As predictable as the leaves falling this time of year, another paper on the subject of unnecessary preoperative laboratory testing has appeared.
A group from the University of Texas Medical Branch looked at more than 73,000 elective hernia repairs in the National Surgical Quality Improvement Project (NSQIP) database. Almost 2/3 of the patients had preoperative laboratory tests. Of that group, 58.6% had a CBC, 53.5% had electrolytes, 23.7% had liver function studies, 18.7% had coagulation studies and 9.9% had all of the above. Even 54% of patients with no co-morbidities had at least one test.
An abnormal test was found in more than 60% of those tested, of the 7200 patients who had lab tests done on the day of surgery, 61.6% had at least one abnormal test including 23% with a coagulation abnormality, 41% with a chemical abnormality and 33% with an LFT abnormality. Despite these results, the scheduled surgery was done.
Tests did not predict complications in patients without co-morbidities. Obtaining a test (not necessarily an abnormal result) was associated with a higher risk of major complications (0.4% versus 0.2% p < 0.0001) but not wound complications. However, abnormal results did not predict complications.
The authors of the paper recommended that surgical societies establish guidelines for preop testing.
Hernia patients, particularly those without co-morbidities, are similar to normal people. Obtaining lab studies on these patients is analogous to obtaining labs on the next 100 people who walk past the hospital. Few abnormal results will be found, and most of them will be false positives.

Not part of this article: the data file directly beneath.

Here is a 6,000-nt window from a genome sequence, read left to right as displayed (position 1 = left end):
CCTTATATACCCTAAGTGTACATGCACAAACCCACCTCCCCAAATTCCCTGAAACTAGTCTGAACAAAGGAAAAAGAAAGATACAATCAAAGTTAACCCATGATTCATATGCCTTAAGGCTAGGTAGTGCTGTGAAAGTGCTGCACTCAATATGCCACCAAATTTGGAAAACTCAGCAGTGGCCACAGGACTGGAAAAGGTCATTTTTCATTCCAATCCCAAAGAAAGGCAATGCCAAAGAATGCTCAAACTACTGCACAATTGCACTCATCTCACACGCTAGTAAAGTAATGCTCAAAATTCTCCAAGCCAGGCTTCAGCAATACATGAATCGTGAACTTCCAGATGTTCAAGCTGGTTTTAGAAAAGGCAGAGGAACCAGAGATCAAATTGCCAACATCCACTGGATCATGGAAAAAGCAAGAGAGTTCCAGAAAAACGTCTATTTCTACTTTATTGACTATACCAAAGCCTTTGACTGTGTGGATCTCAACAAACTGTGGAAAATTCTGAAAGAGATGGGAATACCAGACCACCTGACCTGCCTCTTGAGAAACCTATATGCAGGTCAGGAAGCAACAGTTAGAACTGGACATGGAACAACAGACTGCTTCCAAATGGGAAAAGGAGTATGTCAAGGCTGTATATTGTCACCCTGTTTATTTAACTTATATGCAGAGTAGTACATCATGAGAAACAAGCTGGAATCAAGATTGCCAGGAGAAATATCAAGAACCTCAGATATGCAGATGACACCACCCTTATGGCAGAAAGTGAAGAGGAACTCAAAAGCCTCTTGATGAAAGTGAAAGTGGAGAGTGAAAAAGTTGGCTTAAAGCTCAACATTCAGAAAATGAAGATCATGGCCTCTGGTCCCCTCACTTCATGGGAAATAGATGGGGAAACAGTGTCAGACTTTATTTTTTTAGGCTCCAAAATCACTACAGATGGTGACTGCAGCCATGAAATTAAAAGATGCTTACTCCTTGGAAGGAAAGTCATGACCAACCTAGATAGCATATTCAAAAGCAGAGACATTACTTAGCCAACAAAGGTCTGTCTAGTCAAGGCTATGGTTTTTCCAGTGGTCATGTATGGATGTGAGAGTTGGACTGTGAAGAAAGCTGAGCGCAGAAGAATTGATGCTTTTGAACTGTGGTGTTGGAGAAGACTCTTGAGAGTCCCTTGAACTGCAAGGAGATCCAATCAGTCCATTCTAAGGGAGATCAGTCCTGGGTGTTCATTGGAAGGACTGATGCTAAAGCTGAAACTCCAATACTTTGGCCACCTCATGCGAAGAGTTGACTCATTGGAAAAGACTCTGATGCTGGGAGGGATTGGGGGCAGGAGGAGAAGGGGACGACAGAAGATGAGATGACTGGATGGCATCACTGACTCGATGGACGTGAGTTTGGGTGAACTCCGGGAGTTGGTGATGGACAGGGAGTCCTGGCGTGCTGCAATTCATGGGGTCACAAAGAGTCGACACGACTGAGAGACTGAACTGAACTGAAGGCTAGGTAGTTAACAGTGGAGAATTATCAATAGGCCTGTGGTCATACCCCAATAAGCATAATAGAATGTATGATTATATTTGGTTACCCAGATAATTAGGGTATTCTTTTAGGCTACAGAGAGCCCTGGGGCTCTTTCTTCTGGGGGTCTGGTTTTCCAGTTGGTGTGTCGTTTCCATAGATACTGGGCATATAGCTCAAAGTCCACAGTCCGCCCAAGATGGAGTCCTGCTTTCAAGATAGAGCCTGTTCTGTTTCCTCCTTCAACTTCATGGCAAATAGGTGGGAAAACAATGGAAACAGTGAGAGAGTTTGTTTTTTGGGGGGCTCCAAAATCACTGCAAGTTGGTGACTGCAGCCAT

This fact has been known for at least 30 years, yet surgeons, who as shown by previous studies order 80% of preop tests, still continue to order them. Some question whether anesthesiologists insist on having the tests done. Is it defensive medicine? Force of habit?
When I was a department chairman and this subject came up for discussion, at least one person always said, “But if you miss one patient with (you fill in the blank), you will get sued.” That type of comment is very difficult to refute because there is a grain of truth to it.
As far as I can tell, “I was following evidence-based guidelines” is not a foolproof defense against a malpractice suit. While there have been some attempts to legislate that following evidence-based guidelines should “immunize” doctors against malpractice suits, to my knowledge, no such laws exist. In 2004, an article in the AMA’s Virtual Mentor journal discusses this point very well as does a paper from the Journal of Law, Medicine & Ethics.
What then is a practicing physician to do? That unnecessary pre-op testing occurs has been understood for many years. The paper points out that the estimated cost of preoperative testing is anywhere from $3 billion to $18 billion. Several esteemed associations and societies have established guidelines which are not followed.
Meanwhile, extensive preoperative testing of ambulatory patients continues at the discretion of the surgeon, anesthesiologist and probably the patient’s primary care doctor too. And the tab mounts.
“Skeptical Scalpel” is a surgeon blogs at his self-titled site, Skeptical Scalpel.